Now I have a darkroom with a dedicated (compensating) timer for developing. It has a dim red LED display and counts up, so I simply watch it, agitating as needed and removing film at the right point. The display is shielded so it doesn't shine directly on the developing tray; no problems with fogging that way. It's easier than my earlier method (a bit), but not nearly as Spartan-feeling

    Timers are available pretty cheaply on eBay, etc. Get a good Gralab digital timer with a footswitch (like the 451) or a used Zone VI compensating developer. You don't need many bells and whistles, but the footswitch is really nice for starting/stopping when your hands are wet.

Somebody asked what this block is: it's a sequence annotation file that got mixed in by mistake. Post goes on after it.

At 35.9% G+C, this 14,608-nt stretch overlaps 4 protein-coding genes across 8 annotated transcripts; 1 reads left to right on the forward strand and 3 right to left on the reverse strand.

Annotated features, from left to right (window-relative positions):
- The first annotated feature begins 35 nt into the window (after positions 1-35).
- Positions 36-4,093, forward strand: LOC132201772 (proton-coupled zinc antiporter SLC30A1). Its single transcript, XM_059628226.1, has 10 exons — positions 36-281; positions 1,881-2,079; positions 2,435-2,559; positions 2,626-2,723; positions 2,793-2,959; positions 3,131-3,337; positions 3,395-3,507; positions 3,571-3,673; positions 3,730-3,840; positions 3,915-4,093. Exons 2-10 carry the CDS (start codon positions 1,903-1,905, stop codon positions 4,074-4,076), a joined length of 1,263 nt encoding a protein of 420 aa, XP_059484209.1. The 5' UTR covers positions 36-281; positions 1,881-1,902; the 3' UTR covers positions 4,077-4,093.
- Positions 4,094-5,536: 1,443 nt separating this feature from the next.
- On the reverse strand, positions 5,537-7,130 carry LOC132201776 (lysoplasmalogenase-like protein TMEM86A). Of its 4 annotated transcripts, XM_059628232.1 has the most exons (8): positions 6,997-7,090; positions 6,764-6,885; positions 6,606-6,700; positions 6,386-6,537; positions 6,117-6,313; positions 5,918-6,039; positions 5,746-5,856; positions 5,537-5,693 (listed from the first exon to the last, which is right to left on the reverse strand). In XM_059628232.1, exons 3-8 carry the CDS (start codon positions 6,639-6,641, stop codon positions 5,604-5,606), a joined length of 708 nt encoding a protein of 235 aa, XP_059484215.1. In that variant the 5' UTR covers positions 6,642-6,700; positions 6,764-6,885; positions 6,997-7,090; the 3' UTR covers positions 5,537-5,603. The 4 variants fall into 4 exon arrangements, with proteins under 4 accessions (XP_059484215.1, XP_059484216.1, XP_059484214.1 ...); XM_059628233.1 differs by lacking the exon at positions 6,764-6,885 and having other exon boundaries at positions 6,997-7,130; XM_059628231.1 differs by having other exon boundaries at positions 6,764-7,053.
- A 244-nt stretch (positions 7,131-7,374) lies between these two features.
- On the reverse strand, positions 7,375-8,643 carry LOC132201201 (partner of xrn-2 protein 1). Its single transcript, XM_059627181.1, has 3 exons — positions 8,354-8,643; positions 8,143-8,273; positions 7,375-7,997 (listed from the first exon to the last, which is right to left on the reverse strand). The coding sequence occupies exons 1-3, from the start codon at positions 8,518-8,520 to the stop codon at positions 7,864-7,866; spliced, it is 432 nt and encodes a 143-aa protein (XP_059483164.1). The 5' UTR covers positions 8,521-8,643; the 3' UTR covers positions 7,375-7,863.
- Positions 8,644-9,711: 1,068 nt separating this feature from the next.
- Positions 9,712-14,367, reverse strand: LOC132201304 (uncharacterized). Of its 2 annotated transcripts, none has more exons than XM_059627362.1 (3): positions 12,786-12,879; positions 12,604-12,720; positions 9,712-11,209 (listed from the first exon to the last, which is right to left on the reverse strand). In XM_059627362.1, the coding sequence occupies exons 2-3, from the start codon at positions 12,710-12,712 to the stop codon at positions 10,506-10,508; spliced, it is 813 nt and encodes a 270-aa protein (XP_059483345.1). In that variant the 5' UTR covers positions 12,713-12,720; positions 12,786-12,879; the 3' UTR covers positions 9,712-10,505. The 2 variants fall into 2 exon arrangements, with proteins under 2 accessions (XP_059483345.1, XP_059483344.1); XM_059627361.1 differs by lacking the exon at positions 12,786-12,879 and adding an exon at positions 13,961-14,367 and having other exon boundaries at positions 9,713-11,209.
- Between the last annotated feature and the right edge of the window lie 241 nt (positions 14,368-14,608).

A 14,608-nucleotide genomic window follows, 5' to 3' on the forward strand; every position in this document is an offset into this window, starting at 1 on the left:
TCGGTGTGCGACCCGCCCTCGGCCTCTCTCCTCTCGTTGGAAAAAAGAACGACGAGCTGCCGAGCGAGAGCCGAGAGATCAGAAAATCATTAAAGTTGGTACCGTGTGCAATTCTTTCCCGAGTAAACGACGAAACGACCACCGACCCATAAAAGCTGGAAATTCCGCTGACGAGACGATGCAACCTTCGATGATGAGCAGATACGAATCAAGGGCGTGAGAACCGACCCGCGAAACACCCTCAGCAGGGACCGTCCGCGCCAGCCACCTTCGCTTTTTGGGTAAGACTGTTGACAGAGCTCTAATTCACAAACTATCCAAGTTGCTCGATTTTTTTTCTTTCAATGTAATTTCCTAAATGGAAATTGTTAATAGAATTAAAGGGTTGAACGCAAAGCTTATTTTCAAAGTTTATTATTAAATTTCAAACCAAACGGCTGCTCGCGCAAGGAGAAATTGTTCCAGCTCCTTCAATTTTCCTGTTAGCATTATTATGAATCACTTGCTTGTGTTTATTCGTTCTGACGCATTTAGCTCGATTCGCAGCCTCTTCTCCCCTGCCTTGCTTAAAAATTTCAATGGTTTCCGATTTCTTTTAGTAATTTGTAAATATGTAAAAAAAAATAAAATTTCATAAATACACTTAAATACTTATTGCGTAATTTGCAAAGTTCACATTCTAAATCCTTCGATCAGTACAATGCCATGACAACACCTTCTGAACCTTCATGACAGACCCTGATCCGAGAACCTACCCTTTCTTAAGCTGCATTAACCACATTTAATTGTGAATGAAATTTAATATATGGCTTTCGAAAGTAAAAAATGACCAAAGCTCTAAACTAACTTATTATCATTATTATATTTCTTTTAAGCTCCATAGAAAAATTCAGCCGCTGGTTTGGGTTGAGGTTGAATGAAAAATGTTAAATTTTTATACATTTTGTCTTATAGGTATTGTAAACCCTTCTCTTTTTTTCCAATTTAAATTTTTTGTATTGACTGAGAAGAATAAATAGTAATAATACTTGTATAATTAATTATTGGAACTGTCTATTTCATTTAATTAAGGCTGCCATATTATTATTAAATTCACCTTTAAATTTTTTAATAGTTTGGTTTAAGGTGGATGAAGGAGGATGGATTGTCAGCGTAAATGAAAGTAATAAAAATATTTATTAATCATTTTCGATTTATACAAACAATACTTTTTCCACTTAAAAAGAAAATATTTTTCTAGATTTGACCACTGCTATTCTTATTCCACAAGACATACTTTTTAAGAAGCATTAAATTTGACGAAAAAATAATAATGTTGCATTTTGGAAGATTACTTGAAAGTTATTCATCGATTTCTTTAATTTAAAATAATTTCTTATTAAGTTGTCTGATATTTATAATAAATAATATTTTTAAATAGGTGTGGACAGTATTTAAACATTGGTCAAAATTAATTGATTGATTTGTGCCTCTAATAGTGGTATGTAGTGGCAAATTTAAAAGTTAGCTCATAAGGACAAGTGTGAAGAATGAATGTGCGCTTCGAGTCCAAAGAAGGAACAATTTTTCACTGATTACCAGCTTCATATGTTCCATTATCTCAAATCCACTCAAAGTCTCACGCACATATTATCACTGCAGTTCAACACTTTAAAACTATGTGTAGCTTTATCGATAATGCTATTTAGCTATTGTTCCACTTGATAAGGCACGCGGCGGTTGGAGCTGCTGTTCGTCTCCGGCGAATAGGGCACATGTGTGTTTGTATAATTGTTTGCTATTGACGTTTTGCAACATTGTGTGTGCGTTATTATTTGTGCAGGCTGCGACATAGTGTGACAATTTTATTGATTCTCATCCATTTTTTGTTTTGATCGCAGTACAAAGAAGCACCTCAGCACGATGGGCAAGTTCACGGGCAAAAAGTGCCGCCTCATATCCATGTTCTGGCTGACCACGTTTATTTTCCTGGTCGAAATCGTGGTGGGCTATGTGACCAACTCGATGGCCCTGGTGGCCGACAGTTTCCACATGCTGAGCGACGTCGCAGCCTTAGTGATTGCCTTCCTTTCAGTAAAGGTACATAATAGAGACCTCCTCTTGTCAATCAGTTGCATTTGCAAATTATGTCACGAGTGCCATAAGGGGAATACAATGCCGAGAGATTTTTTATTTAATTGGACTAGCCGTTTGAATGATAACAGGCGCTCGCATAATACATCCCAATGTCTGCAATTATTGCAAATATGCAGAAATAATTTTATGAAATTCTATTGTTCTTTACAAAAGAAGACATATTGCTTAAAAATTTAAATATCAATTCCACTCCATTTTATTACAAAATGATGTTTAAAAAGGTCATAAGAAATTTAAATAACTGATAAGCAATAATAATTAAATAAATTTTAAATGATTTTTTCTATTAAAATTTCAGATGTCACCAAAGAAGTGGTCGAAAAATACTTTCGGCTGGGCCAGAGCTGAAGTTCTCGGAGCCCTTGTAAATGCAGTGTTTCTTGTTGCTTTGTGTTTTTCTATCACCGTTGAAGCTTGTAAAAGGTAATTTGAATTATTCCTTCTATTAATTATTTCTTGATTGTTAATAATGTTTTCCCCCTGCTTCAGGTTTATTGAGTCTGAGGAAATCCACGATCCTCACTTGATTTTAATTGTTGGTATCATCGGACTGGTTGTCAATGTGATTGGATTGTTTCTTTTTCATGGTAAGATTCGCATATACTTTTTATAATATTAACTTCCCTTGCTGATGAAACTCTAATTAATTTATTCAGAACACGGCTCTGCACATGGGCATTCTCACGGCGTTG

Best,

    Doremus

Similar Threads

  1. Tray Development: Fix Filtering, Minimum Post-Development Processing
    By Harlan Chapman in forum Darkroom: Film, Processing & Printing
    Replies: 4
    Last Post: 27-Sep-2012, 02:16
  2. First 8x10 tray development
    By Leigh in forum Darkroom: Film, Processing & Printing
    Replies: 6
    Last Post: 10-May-2011, 12:02
  3. 8x10 Arista.edu ultra and tray development
    By yuwenlong126 in forum Darkroom: Film, Processing & Printing
    Replies: 5
    Last Post: 22-Jul-2010, 09:40
  4. 8x10 Arista.edu ultra and tray development
    By fireallconsuming in forum Darkroom: Film, Processing & Printing
    Replies: 6
    Last Post: 14-Apr-2009, 16:54
  5. First time tray development
    By PViapiano in forum Darkroom: Film, Processing & Printing
    Replies: 8
    Last Post: 2-Oct-2006, 08:06

Bookmarks

Posting Permissions

  • You may not post new threads
  • You may not post replies
  • You may not post attachments
  • You may not edit your posts
  •